Some Thoughts on Same-Sex Marriage, The Church, and The Shape of Things to Come

There has been a lot of fuss from fellow Catholics over the recent SCOTUS decision to legalize same-sex marriage across the board in our country.

I haven’t said much about it from a political standpoint because I am, quite honestly, suffering from a major case of political burn out. But from a Catholic viewpoint I have to say…

I’m not worried.

Perhaps I’m naively optimistic, but I’m just not concerned, and I’ll tell you why.

Most of my readers and friends that know me know that I tend to lean left on a lot of issues. However, before I make a decision on something, I try to discern the Church first, because I am, of course, a Catholic before all else.

And as a Catholic, I stand in line with the Church’s teaching on marriage. It’s a pretty simple concept. For us, marriage is a Sacrament of the Catholic Church. It’s an institution, and I will, now and forever, hold true the the Church’s belief.

But at the end of the day, that’s not really here nor there when it comes to the law of a free, secular society.

And we are a secular society. Our country may have been founded on Christian principles, but we are not a Christian nation. We do not have a State Church or a single religion of the land. Men and women are free to live and worship how they see fit in the United States of America. Freedom of Religion is something that protects both the religious community and the non-religious community.

And since we are not a Catholic nation, there is no reason to expect our secular society to adhere to the Catholic Church’s beliefs.

My views on marriage exist expressly within the boundaries of my faith. Plain and simple. I do not wane from them, and I shouldn’t be expected to. But when it’s all said and done, my religious views don’t hold much clout with the law of a secular society. It has nothing to do with how I feel about anyone else’s interpretation of marriage. It doesn’t have anything to do with how anyone else lives their life. The Catholic Church has rules. If you want to truly be Catholic, you have to follow those rules. If you can’t follow those rules, don’t be Catholic.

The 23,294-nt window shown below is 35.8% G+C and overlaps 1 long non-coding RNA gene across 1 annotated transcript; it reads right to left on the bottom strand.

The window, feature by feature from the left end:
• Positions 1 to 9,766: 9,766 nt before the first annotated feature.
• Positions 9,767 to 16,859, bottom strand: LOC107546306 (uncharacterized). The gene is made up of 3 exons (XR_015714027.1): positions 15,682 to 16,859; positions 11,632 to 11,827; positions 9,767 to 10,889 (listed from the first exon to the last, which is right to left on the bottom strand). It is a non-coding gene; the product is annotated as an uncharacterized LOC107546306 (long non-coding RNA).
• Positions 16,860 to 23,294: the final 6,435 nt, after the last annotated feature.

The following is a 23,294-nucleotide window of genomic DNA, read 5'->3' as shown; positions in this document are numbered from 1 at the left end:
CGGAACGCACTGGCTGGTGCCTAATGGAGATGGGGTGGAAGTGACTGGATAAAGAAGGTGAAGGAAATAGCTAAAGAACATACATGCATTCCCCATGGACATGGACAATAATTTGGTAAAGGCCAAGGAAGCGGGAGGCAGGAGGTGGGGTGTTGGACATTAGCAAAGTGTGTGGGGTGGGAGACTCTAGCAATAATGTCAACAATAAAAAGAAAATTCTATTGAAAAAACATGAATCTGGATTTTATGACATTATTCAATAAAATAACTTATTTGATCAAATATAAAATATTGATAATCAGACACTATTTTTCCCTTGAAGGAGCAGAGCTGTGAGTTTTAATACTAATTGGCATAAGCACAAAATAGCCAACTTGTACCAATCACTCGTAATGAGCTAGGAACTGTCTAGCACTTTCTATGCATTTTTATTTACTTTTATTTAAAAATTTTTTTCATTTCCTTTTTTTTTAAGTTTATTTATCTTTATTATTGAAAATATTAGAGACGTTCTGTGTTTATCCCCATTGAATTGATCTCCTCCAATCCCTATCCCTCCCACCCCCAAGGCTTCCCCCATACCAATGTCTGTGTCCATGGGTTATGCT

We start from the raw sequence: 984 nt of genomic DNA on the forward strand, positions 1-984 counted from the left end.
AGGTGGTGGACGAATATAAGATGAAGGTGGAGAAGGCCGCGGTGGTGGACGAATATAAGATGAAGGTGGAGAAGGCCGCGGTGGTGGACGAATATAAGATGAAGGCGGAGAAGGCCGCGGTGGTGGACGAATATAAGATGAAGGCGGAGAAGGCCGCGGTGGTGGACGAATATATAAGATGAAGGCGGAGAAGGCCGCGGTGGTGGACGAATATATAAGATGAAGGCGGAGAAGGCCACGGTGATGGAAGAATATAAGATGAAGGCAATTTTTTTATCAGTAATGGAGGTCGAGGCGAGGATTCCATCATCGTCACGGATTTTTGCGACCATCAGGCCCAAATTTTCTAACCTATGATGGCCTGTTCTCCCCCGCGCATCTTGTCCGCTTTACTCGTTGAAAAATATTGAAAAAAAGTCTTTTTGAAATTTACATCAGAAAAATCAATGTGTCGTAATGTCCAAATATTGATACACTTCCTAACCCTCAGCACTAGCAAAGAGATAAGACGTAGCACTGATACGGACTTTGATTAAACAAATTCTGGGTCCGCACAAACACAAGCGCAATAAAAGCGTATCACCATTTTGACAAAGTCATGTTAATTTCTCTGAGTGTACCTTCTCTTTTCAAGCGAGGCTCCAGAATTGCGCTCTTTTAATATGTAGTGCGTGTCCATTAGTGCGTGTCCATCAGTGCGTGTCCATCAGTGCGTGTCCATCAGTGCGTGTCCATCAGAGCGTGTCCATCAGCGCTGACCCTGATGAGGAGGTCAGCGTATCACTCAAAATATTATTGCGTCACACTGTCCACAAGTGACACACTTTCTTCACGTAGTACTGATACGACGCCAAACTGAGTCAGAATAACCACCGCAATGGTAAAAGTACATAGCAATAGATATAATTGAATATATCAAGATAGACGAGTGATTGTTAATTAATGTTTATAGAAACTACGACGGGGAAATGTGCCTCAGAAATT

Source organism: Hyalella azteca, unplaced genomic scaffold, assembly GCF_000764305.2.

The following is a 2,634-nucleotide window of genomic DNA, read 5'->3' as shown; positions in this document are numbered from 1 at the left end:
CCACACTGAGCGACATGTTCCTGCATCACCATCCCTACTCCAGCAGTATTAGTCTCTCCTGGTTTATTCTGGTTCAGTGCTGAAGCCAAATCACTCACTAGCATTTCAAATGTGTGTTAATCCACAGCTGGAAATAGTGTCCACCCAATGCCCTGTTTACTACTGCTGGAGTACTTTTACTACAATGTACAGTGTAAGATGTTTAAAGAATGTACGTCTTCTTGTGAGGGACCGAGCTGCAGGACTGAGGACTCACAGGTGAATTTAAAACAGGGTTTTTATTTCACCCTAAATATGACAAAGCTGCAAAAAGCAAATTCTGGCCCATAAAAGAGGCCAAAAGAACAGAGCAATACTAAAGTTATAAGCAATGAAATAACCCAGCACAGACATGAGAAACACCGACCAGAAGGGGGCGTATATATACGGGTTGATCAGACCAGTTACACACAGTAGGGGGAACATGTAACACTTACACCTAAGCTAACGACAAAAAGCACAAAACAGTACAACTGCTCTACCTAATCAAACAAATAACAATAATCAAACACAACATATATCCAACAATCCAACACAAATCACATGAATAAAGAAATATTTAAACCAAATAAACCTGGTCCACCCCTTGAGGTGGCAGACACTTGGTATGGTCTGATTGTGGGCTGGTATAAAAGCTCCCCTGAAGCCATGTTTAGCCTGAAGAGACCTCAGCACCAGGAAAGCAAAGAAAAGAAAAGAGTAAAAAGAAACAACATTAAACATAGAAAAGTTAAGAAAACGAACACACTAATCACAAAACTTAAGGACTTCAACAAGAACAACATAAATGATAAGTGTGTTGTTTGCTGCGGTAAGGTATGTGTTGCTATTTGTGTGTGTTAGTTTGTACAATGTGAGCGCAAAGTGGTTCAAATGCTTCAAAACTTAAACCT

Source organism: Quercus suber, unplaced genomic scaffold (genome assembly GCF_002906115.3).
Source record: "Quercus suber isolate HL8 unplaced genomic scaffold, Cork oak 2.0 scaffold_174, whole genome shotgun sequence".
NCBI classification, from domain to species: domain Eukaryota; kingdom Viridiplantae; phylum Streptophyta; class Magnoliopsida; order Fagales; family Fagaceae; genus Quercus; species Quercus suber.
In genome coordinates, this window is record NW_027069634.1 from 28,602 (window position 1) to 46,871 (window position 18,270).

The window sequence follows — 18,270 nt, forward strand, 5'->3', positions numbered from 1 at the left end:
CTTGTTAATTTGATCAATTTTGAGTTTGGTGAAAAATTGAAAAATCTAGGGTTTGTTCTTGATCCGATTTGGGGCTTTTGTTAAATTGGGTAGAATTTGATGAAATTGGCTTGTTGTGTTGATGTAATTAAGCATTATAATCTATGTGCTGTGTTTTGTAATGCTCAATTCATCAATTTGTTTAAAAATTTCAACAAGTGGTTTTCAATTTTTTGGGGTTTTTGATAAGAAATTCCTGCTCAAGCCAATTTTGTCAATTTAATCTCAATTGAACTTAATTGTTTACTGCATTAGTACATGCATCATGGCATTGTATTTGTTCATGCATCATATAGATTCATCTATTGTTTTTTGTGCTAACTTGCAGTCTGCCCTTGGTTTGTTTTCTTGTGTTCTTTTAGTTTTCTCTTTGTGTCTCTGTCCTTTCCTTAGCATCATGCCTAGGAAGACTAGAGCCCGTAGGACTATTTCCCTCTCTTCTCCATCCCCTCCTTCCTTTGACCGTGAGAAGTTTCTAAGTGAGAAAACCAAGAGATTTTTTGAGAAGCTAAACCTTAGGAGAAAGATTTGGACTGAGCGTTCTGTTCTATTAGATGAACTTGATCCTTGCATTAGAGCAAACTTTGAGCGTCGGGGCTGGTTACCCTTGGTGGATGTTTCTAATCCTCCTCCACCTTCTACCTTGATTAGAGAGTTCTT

I often use this analogy (because I’m a fervent Alabama football fan): If you want to play football for Alabama, you have to wear the jersey. You can’t play football for the Crimson Tide in an Auburn jersey, and vice versa.

And let’s be real, this is in no way the first time our country has ruled on marriage in a way that doesn’t line up with the Church’s belief. The Catholic Church is not ever going to marry a same-sex couple in the same way they wouldn’t marry a heterosexual Protestant couple, or an atheist couple, or a two people that are divorced without an annulment, or (technically) even two Catholics that expressly plan to use contraception in their marriage. That’s just how it is.

But as I said, I’m not worried. Some Catholics are, and they shouldn’t be. As Catholics, we were promised by Christ that the Church would outlast everything. The rule of law in a secular society isn’t going to bring about the downfall of the Church. Rome couldn’t do it. Nero couldn’t do it. The Protestants couldn’t do it. Allowing room for same-sex couples to get married under a civil banner and partake in the same legal rights as everyone else sure as hell isn’t going to do it. We’re going to be here until the sun burns out and the world meets its ultimate demise.